Should I Let My Dog Sleep in Bed With Me?

Whether or not your dog sleeps in your bed with you all comes down to preference.

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To share a bed with a dog, or not to share a bed with a dog...that seems to be a commonly asked question among pet parents, neither of which has an across-the-board answer! Co-sleeping with a dog is a personal preference, and, like any decision, comes with good and bad points. Sharing a bed with a dog can be a great stress reliever for people, unless that dog is disruptive at night, in which case it might be better to give them their own bed. Read on to learn more about whether sharing your bed with your dog may be right or wrong for you!


Dogs and sleeping arrangements

If you're wondering whether your dog should sleep next to you or in their own dog bed, that answer will depend on your personal preferences, as there is no right or wrong decision. If everyone is happy, sleeping well, and comfortable, then co-sleeping with a dog can be a great experience! When in a pack, dogs do tend to sleep with each other in small dens or other tight spaces, both as a protective measure and a bonding exercise. This doesn't mean that your dog has to sleep with you, or even wants to, as dog packs and dog-human relationships are not exactly the same things.

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Some people are hesitant to share their bed with a dog after hearing that doing so will turn their pooch into the "alpha dog" of their relationship, and will then gain total control over that person and their bed. While dogs do form social hierarchies, it's important to understand why. Dogs, wolves, and other canids have social orders because they compete with each other for food and for mates. Their human counterpart is not in competition with them over meals or potential mates, and dominating them in an effort to gain "alpha" status is simply misinformation. Instead, dogs who display protective behavior are likely doing so as a way of resource-guarding rather than domination, which certainly can occur over a bed, bedding, or other material the dog sees as high-value.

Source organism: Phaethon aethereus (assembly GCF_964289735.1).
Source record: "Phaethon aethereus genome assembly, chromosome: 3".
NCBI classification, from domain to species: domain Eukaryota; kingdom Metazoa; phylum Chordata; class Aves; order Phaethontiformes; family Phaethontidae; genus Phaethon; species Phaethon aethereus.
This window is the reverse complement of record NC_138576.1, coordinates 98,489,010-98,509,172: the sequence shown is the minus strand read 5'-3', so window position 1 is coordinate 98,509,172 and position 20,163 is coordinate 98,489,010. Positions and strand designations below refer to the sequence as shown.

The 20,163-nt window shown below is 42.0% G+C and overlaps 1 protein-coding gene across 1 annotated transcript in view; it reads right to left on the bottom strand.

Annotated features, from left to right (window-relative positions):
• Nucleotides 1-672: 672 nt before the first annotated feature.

One behavior that may be exacerbated by co-sleeping is separation anxiety, which occurs when a dog becomes distressed, anxious, and afraid upon being left alone. Symptoms of separation anxiety can include excessive barking and whining, property destruction, involuntary urination or defecation, and even self-harm. If your dog experiences separation anxiety, it's recommended that you consult a qualified behavior expert for a treatment plan. (Note that separation anxiety is a complex situation and requires a highly qualified trainer or behavior consultant. Not all dog trainers work on it, but a qualified and certified dog trainer should be able to refer you to someone who does.)


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Pros and cons of co-sleeping with your dog

Cuddling up with a dog at night comes with its own set of pros and cons, so you'll want to weigh the bad vs. the good to make the best decision for your nightly routine. One major benefit of sleeping with your canine best friend is the stress-management side effects. Just petting a dog has been shown to lower cortisol levels.) and blood pressure in humans, and raises oxytocin production, which is also known as "the love hormone" for the good feelings it produces. Sleeping next to a dog can also help some pet owners feel a bit safer at night, both for the guardianship that dogs provide, and because they can generally rest assured that their dog isn't roaming the house or getting into trouble if they're right there next to them.